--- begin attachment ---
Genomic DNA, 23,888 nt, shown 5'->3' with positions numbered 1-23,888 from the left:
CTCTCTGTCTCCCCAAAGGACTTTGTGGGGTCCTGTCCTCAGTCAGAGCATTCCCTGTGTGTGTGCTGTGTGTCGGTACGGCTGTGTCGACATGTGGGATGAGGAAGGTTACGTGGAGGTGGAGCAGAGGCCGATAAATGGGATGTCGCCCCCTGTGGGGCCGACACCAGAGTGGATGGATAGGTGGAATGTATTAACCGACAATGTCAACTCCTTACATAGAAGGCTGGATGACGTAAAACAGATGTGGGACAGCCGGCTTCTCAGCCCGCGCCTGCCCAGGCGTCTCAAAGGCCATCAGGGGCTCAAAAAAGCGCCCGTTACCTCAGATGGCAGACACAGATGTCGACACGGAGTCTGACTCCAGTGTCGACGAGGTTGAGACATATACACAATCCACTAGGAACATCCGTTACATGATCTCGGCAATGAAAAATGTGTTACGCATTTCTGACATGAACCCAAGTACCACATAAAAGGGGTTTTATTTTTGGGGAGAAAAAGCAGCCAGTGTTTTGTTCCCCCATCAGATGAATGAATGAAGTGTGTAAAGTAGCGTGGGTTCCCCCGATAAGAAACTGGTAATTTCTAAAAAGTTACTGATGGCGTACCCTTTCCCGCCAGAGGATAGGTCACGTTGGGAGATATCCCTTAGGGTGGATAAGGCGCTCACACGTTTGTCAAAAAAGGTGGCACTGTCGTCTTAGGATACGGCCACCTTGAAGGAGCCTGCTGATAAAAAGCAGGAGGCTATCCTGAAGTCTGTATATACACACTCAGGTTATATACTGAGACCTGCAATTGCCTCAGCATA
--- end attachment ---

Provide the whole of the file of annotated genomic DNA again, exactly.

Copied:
Genomic DNA, 23,888 nt, shown 5'->3' with positions numbered 1-23,888 from the left:
CTCTCTGTCTCCCCAAAGGACTTTGTGGGGTCCTGTCCTCAGTCAGAGCATTCCCTGTGTGTGTGCTGTGTGTCGGTACGGCTGTGTCGACATGTGGGATGAGGAAGGTTACGTGGAGGTGGAGCAGAGGCCGATAAATGGGATGTCGCCCCCTGTGGGGCCGACACCAGAGTGGATGGATAGGTGGAATGTATTAACCGACAATGTCAACTCCTTACATAGAAGGCTGGATGACGTAAAACAGATGTGGGACAGCCGGCTTCTCAGCCCGCGCCTGCCCAGGCGTCTCAAAGGCCATCAGGGGCTCAAAAAAGCGCCCGTTACCTCAGATGGCAGACACAGATGTCGACACGGAGTCTGACTCCAGTGTCGACGAGGTTGAGACATATACACAATCCACTAGGAACATCCGTTACATGATCTCGGCAATGAAAAATGTGTTACGCATTTCTGACATGAACCCAAGTACCACATAAAAGGGGTTTTATTTTTGGGGAGAAAAAGCAGCCAGTGTTTTGTTCCCCCATCAGATGAATGAATGAAGTGTGTAAAGTAGCGTGGGTTCCCCCGATAAGAAACTGGTAATTTCTAAAAAGTTACTGATGGCGTACCCTTTCCCGCCAGAGGATAGGTCACGTTGGGAGATATCCCTTAGGGTGGATAAGGCGCTCACACGTTTGTCAAAAAAGGTGGCACTGTCGTCTTAGGATACGGCCACCTTGAAGGAGCCTGCTGATAAAAAGCAGGAGGCTATCCTGAAGTCTGTATATACACACTCAGGTTATATACTGAGACCTGCAATTGCCTCAGCATA